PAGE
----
GE Aviation of Dayton, Ohio USA, reported that the U.S. Army awarded the company a $4.1 million contract to develop and demonstrate silicon carbide-based power electronics for the high-voltage power architecture of next-generation electrical ground vehicles.
“We continue to invest in silicon carbide and high-density packaging to help the U.S. Army to better manage on-board power. This component provides the additional benefit of eliminating the need for an electronic cooling system,” said Vic Bonneau, president of Electrical Power Systems for GE Aviation. “Our similar Silicon Carbide based programs and planned reuse have led to this new critical high-temperature application.”
According to GE Aviation, the two-year contract will result in three hardware deliverables that will demonstrate the benefits of the company’s Silicon Carbide MOSFET technology in a 200kW starter generator controller. The integrated starter generator controller (ISGC) will offer sensored and sensorless control for multiple generator types in a single line replaceable unit. GE says that the single unit, which weighs less than 50 pounds, will operate bi-directionally at 125 degrees C ambient temperature for engine start. The CANbus programmable ISGC will use 105 degrees C coolant.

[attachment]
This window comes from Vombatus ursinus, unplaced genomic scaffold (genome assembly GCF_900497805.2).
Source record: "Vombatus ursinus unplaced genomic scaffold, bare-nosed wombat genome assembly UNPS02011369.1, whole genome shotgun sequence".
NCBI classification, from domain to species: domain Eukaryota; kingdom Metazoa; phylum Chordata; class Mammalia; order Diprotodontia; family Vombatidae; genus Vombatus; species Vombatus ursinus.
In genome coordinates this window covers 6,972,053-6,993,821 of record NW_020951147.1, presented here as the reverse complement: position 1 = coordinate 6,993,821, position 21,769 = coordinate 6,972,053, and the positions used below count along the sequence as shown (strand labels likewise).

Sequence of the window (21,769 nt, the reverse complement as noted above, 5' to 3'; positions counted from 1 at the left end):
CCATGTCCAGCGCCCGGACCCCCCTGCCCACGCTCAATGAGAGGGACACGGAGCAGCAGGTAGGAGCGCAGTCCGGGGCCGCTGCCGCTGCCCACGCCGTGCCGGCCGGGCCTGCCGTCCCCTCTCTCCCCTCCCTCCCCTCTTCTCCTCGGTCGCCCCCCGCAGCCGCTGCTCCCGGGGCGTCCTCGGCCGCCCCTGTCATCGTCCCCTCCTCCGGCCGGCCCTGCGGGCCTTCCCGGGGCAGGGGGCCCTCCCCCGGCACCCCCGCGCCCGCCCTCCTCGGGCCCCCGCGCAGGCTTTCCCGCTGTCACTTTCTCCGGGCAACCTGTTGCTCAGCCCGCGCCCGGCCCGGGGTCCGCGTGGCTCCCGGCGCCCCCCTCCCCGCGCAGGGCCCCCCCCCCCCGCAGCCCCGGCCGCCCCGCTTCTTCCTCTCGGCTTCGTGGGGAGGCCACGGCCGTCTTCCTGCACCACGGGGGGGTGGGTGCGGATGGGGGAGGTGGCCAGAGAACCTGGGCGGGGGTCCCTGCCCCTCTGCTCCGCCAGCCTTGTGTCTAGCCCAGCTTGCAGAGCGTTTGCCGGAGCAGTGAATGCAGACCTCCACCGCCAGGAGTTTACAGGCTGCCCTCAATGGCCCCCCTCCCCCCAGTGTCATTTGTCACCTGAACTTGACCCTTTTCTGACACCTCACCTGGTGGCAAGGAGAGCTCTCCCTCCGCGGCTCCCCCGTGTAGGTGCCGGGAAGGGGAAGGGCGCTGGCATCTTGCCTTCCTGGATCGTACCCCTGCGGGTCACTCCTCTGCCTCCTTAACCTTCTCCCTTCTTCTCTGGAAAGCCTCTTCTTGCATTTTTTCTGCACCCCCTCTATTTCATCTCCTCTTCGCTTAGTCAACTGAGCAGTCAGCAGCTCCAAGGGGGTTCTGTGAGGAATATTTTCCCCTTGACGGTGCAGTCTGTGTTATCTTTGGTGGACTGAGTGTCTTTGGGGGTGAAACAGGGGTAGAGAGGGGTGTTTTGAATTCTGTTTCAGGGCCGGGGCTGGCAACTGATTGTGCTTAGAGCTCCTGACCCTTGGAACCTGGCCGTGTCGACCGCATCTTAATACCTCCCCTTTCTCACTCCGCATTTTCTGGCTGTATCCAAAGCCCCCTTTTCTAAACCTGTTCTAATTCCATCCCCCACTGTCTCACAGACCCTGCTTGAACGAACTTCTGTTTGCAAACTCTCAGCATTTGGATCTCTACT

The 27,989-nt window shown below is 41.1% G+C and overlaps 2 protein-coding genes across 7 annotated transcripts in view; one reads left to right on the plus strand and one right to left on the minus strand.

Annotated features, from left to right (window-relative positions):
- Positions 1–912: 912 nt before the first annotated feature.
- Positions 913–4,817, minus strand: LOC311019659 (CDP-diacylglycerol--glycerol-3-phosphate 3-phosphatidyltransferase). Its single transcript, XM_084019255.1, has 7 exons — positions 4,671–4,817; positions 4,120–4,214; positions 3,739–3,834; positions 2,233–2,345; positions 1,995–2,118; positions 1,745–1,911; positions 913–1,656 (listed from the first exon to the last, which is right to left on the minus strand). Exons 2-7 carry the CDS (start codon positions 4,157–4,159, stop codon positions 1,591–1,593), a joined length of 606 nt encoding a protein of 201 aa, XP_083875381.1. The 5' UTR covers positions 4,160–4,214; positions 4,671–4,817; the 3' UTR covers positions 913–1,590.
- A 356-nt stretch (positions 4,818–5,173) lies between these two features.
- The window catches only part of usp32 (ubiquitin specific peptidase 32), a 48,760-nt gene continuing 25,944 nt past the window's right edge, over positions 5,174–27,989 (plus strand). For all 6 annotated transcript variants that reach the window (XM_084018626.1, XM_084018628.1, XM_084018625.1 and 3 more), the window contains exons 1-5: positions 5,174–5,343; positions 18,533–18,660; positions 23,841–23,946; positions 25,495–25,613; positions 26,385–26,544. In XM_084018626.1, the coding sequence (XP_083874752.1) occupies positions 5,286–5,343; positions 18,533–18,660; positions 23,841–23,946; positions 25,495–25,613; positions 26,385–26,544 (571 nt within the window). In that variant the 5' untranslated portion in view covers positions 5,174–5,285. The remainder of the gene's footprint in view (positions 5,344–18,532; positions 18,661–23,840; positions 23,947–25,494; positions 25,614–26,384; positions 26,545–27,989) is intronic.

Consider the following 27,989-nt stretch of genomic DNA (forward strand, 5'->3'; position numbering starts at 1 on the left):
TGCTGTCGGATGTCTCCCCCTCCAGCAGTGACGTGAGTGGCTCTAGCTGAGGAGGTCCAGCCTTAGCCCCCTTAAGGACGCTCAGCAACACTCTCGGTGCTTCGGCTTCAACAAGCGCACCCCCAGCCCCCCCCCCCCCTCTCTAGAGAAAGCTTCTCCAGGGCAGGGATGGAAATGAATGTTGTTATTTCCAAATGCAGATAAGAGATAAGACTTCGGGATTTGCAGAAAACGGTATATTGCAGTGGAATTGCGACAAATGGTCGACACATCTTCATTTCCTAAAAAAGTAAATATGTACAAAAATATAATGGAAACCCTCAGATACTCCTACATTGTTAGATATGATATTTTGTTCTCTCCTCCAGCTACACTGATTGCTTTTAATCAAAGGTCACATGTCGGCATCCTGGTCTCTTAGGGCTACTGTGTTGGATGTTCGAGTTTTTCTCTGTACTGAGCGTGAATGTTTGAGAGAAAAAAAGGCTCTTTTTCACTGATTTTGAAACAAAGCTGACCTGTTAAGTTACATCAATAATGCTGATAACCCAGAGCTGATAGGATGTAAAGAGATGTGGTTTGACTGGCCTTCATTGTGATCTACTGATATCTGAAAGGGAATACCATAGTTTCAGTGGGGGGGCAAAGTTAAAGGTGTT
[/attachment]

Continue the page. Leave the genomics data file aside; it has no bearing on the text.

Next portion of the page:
The contract is GE’s 5th that supports the next-generation electric vehicle power architecture for the U.S. ARMY’s Tank Automotive Research, Development and Engineering Center (TARDEC). The company intends to demonstrate a prototype in 2018.